Poor Iceland. Thanks to the likes of Sigur Rós, múm and Ruxpin it’s impossible for the country to shake off the snowy postcard tag - at least when it comes to music. The place has cities; you think by now someone would have marketed arctic rap to the world (Rekjarap?). But bands keep on pimping the island’s icy lore, and newcomers Asonat are no exception, though perhaps with more reason than most (Jónas Thór Guòmundsson plays in Ruxpin, Fannar Ásgrímsson in neighbour act Plastik Joy). Their new group’s nationality and n5MD signing means that Love in Times of Repetition is a dead cert from the start, and you only have to look at the moody artwork to know what you’re getting into: big clicks from the little rock, or Com Truise breathing oxygen.
Asonat quickly roll out all the clichés you’d expect from a glacier electronica band. Basically, if you came looking for Tycho on ice you’re in luck, and as ‘I See Her Face’ starts hooting and murmuring about being under the sea, it’s like Disney’s The Little Mermaid on mescaline. ‘Expectations’ mixes old computers with more nonsense lyrics (”I got your message / We’ll find out soon / If this is what we have been waiting for”), very nearly a good Kraftwerk parody, while ‘Dandelions (For You)’ plays cracking snooker balls over Oléna Simon’s native vocals. It’s a constant brew of crunching, lightshows and vapours, with a weird acid edge like Oneohtrix Point Never falling down a piste.
But, in spite of the attempted variety, Love in Times of Repetition falls victim to the curse of many atmospheric albums: everything blurs into a whole, all the hi-tech pillow talk hiding individual songs. Some tracks are so derivative of IDM they’re almost satirical, like the sighing strings of the title track, or the circa ‘96 hardware on ‘Forgotten’. Even the poppier songs are annoyingly murky - ‘Part of the Plan’ thinks it’s Black’s ‘Wonderful Life’, only needing to be played over a Cadbury’s Strollers ad to complete the image. You have to wait around a while for something original to happen, though when it does it’s admittedly quite impressive - if anyone equals the voodoo/A-Ha mix of ‘What Have We Done (Silence Is Golden)’ then we must be in some sort of pandemic.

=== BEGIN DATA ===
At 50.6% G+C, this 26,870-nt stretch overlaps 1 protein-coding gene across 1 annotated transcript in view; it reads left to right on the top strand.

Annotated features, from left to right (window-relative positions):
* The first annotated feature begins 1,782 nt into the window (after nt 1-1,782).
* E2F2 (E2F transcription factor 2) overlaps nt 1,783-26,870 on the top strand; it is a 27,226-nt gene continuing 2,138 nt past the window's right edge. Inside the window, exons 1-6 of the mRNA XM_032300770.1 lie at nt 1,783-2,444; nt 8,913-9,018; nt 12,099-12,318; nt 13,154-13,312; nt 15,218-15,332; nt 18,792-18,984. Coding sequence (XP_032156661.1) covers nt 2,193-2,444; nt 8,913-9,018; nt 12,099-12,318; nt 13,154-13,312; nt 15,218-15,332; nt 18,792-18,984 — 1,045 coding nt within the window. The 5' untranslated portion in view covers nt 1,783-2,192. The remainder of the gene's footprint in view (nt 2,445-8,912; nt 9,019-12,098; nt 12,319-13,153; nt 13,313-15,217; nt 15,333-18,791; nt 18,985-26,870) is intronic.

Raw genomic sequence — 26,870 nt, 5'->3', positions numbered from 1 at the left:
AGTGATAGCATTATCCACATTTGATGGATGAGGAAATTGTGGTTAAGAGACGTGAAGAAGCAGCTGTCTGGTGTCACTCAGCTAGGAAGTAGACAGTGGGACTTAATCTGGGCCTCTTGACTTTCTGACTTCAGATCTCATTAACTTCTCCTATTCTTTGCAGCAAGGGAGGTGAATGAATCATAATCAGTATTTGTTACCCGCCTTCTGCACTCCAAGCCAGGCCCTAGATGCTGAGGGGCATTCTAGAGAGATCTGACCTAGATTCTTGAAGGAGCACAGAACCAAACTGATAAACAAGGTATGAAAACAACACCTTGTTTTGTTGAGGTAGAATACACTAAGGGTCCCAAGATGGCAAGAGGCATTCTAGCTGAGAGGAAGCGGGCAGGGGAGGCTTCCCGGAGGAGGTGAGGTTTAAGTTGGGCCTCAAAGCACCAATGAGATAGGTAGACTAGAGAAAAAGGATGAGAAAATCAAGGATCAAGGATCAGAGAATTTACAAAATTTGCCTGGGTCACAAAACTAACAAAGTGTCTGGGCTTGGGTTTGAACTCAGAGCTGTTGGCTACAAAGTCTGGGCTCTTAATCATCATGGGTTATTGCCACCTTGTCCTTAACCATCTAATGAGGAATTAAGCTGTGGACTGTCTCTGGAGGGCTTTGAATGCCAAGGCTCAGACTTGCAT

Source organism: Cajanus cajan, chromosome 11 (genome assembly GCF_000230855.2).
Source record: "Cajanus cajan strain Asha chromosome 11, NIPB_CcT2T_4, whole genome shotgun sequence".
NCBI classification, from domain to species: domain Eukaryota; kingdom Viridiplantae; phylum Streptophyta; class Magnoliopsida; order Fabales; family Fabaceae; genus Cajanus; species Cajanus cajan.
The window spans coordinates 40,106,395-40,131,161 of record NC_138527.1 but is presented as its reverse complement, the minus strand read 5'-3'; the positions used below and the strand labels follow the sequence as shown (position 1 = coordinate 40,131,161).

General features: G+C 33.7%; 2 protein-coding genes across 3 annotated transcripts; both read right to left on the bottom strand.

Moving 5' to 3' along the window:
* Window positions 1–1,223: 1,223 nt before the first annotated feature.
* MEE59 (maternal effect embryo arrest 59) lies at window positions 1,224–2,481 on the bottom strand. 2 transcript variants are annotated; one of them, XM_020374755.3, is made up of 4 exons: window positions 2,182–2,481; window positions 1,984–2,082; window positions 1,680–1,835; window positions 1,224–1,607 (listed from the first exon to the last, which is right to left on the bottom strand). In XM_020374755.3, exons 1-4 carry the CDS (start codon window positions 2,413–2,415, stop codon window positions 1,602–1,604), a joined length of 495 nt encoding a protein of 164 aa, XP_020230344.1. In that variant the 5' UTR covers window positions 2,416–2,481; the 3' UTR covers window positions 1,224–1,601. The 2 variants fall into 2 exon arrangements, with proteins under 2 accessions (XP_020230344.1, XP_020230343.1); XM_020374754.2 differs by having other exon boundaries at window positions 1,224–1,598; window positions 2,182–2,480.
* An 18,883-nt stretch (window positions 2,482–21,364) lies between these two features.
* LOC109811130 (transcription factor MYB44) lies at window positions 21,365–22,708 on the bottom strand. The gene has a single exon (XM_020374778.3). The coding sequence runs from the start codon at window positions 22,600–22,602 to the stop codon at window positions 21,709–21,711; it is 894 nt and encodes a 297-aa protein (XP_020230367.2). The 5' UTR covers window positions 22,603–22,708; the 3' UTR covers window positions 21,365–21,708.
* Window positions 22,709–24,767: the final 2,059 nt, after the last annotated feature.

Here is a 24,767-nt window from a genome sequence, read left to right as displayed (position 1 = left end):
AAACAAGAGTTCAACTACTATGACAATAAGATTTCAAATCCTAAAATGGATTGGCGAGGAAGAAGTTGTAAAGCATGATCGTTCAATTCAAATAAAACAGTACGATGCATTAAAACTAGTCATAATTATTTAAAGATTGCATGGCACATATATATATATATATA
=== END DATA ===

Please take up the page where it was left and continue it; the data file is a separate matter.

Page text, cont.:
As predictable as Asonat’s debut is it makes brilliant background music, and anyone interested in snowmen or Aphex Twin will be able to have a good smoke to most of it. But there’s no discernible difference between this and many other n5MD signings which, while no bad thing, makes you question why two of the label’s stars would get into bed to produce a third, completely identical star. On the moments they diversify it’s like Fannar Ásgrímsson and Jónas Guòmundsson have fired a blunderbuss at left-field electronica, hoping to down as many as possible in the blast.
There are a few genuine hits - the bleepy, frankly staggering ‘Cycle Starts Over’ which will come as methadone to Boards of Canada fans - but most of it is music built for snuggling, best played while dozing off or breastfeeding. There’s enough heart and initiative to hint at a tighter and more focused second album. Asonat deserve to continue - all hippies should have access to MM8 sequencers.
6George Bass's Score